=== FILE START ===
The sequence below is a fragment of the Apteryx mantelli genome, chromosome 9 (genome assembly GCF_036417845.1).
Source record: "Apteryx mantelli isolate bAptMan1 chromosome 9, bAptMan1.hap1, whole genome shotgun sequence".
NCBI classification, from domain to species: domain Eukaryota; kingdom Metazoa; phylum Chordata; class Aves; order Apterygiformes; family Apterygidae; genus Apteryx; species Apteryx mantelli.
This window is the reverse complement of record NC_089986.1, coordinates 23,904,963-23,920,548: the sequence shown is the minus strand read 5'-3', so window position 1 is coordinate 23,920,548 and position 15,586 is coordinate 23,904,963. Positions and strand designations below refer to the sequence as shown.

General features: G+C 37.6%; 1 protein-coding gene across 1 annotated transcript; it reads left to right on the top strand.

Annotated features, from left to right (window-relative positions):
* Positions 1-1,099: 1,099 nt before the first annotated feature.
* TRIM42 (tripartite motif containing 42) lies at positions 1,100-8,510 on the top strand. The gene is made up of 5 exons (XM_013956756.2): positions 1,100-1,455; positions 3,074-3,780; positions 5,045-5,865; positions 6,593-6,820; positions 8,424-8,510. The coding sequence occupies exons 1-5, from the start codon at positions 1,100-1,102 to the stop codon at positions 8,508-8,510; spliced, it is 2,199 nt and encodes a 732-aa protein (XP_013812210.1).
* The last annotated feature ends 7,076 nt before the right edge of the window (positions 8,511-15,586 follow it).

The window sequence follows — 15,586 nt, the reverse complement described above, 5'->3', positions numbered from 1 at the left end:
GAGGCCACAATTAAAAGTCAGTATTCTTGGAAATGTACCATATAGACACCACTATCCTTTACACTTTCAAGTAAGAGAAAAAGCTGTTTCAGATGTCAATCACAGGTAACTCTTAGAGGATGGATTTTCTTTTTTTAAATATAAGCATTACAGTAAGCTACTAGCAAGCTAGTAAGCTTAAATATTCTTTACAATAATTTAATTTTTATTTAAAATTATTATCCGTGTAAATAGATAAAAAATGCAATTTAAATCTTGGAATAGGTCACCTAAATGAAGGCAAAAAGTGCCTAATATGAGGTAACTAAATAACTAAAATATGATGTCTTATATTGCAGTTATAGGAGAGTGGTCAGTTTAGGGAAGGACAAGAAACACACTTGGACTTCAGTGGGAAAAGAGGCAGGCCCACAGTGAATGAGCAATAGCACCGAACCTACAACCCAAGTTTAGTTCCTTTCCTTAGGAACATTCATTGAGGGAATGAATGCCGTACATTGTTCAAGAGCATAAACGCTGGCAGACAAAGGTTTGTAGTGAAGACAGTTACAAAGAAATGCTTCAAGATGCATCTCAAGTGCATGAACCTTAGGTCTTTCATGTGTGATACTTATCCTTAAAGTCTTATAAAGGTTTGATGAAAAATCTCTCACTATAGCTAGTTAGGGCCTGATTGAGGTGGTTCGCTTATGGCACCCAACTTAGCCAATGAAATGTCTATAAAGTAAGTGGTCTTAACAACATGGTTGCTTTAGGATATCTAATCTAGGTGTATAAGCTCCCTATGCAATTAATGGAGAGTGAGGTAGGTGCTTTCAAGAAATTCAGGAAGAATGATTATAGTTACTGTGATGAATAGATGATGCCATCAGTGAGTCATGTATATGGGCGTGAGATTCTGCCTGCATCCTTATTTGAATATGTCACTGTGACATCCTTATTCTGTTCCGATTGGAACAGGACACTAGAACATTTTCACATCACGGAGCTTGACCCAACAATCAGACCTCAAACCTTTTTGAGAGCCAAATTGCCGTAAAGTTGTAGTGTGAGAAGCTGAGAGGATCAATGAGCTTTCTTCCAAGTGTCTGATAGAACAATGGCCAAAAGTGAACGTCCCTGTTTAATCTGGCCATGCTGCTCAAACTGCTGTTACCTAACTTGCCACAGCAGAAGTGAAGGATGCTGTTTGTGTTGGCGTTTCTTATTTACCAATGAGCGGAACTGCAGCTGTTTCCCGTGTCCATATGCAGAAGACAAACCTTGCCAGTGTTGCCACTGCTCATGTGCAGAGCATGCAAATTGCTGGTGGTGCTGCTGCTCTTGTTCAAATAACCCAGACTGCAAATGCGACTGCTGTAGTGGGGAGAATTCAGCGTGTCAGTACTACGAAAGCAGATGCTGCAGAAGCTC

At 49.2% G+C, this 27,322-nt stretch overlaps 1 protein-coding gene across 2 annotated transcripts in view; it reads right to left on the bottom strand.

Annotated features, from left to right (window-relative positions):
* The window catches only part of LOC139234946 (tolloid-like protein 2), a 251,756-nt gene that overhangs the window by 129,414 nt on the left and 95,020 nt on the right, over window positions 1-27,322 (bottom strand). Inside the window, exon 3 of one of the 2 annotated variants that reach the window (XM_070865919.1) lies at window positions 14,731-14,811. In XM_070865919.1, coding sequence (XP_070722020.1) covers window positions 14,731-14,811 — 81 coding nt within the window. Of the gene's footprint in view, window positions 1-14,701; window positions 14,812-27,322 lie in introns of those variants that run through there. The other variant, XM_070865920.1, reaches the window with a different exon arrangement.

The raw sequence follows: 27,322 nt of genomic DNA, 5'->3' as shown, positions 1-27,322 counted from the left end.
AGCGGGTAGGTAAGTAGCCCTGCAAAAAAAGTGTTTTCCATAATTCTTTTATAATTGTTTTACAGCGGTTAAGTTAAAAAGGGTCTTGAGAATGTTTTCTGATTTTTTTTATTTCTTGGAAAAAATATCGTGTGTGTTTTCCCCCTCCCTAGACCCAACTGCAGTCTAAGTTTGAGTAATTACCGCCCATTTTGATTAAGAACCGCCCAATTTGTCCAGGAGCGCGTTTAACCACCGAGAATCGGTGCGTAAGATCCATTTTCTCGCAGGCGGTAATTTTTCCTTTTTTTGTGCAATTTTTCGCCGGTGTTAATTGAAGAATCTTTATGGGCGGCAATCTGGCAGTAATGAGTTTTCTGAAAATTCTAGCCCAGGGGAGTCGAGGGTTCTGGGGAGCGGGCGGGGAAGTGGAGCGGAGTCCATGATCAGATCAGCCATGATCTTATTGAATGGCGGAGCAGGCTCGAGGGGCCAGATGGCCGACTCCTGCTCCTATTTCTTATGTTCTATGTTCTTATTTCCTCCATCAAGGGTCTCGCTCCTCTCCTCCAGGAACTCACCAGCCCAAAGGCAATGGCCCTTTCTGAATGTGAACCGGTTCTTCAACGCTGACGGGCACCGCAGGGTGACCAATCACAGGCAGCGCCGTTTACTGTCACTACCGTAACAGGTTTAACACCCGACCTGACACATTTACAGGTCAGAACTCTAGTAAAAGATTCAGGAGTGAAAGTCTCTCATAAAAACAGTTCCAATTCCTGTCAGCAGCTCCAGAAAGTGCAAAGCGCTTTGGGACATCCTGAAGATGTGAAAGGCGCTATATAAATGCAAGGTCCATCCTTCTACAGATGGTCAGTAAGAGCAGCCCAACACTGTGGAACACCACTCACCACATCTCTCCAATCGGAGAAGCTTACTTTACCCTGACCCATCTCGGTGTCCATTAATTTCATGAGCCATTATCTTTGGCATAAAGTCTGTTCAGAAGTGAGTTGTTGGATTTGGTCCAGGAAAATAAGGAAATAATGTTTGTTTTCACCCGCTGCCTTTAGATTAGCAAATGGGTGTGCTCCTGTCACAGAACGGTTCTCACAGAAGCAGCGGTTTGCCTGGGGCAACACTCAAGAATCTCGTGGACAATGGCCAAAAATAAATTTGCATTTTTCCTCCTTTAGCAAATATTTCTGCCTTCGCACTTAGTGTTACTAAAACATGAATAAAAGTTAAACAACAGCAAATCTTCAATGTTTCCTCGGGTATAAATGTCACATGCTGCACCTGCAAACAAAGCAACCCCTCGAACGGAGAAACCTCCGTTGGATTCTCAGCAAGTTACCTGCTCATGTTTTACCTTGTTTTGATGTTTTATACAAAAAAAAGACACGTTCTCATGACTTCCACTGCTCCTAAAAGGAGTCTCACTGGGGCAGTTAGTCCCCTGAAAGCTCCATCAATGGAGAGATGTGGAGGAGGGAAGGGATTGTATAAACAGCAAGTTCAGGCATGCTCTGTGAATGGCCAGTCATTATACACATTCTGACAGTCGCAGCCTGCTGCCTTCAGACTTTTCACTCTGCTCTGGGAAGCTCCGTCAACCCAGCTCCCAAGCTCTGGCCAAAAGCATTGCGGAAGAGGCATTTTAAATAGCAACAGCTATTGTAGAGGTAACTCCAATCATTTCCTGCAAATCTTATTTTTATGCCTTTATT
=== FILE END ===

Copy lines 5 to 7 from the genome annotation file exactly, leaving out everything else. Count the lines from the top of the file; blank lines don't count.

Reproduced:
General features: G+C 37.6%; 1 protein-coding gene across 1 annotated transcript; it reads left to right on the top strand.

Annotated features, from left to right (window-relative positions):
* Positions 1-1,099: 1,099 nt before the first annotated feature.